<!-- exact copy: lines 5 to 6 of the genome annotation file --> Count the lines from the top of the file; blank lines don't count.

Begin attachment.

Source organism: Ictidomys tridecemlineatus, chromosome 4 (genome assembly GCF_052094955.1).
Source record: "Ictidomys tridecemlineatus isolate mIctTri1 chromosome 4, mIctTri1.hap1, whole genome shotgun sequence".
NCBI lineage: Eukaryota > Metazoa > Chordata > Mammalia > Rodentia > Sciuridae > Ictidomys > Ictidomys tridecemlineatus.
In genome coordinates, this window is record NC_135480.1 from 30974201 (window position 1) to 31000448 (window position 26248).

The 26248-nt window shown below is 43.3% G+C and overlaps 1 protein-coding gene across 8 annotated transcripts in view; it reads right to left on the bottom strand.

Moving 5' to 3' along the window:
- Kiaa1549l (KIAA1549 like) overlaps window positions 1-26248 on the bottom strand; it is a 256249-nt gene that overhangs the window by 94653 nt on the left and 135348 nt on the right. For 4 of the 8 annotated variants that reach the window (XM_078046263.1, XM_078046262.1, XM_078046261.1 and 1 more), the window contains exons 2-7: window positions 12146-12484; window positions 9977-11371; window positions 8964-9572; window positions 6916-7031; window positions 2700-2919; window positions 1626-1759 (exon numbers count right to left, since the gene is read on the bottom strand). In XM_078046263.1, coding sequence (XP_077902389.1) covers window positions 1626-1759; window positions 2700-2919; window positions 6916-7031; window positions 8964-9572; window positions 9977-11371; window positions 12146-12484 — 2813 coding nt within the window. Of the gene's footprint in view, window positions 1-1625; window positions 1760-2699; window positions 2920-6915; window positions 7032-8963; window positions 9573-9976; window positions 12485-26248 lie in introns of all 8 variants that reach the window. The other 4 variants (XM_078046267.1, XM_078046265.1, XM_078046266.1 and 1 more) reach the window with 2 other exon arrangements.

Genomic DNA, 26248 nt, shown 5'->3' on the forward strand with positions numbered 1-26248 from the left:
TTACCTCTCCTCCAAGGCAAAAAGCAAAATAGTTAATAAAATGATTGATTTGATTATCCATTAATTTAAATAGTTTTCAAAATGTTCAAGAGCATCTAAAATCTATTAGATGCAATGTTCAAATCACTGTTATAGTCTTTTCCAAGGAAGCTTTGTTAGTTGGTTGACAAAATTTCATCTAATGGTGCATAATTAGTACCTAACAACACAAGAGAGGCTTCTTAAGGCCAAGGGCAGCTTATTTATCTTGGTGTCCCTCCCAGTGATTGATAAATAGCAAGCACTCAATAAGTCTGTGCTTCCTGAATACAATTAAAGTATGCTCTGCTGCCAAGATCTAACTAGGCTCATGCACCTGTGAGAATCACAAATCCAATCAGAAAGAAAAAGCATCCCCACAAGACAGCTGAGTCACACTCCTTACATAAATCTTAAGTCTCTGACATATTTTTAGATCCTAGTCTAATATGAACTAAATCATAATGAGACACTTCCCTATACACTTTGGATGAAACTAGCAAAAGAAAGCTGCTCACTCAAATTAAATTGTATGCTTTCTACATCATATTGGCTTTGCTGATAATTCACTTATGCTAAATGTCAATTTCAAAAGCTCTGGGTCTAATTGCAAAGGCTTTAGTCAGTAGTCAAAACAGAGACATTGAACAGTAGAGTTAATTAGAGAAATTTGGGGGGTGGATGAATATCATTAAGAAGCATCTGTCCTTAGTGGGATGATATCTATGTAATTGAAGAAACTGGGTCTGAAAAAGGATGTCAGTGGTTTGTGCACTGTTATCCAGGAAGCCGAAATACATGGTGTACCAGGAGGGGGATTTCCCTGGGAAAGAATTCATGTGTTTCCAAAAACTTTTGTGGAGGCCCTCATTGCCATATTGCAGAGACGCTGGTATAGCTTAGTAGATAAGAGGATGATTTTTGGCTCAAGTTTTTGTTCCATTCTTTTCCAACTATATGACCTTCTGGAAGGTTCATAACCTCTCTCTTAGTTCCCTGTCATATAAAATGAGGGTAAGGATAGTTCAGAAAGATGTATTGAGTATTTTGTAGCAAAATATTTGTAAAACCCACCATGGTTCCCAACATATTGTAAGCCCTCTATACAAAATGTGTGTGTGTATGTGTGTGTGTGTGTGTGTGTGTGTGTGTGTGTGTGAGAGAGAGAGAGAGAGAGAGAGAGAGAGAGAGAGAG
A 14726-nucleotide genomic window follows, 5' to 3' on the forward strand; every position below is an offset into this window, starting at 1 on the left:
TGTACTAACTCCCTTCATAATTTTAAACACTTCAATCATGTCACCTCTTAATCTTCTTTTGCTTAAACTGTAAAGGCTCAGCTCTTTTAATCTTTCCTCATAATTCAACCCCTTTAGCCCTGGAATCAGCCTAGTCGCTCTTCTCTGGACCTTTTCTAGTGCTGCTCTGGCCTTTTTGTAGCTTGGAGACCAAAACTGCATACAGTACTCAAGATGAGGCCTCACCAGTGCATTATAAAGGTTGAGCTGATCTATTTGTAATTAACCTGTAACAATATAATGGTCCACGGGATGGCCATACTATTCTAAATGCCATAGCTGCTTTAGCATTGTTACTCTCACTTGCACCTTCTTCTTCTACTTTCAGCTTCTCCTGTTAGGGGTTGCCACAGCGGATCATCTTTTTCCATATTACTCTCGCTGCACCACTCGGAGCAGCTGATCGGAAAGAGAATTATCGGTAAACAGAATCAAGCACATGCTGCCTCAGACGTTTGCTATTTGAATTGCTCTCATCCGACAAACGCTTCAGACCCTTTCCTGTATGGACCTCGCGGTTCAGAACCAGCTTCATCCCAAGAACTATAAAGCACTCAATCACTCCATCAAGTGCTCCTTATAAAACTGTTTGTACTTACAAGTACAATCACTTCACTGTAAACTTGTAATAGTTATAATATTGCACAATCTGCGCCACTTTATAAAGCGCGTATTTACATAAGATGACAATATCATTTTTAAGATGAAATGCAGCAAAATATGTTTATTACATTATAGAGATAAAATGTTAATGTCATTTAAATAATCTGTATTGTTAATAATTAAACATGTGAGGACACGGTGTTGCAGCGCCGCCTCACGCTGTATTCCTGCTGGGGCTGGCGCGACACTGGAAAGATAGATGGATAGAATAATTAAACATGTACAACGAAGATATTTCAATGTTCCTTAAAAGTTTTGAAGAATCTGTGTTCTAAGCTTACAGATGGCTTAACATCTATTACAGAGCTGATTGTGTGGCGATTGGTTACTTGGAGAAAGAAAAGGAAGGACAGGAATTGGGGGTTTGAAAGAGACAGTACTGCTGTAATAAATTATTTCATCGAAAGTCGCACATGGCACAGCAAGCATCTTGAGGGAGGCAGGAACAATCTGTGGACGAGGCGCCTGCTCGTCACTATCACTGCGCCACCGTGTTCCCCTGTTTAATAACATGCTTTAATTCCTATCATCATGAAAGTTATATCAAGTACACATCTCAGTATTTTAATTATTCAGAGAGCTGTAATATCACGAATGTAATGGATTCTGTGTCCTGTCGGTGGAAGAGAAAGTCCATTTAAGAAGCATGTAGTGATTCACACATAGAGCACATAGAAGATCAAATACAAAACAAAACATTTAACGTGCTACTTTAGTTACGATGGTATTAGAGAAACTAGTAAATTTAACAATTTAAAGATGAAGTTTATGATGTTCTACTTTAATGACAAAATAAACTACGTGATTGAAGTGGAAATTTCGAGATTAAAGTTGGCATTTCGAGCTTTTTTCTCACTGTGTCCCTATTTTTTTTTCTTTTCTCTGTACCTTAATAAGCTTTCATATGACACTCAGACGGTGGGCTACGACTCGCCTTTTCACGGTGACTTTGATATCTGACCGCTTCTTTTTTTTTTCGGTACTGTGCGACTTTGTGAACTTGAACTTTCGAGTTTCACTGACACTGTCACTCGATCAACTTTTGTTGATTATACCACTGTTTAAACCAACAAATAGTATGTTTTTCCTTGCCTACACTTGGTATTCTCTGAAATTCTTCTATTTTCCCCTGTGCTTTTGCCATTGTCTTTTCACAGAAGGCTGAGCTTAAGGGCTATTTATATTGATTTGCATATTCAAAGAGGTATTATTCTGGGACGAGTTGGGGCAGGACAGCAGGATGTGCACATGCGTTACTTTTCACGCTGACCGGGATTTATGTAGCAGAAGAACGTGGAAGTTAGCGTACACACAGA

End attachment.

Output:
The 26248-nt window shown below is 43.3% G+C and overlaps 1 protein-coding gene across 8 annotated transcripts in view; it reads right to left on the bottom strand.

Moving 5' to 3' along the window: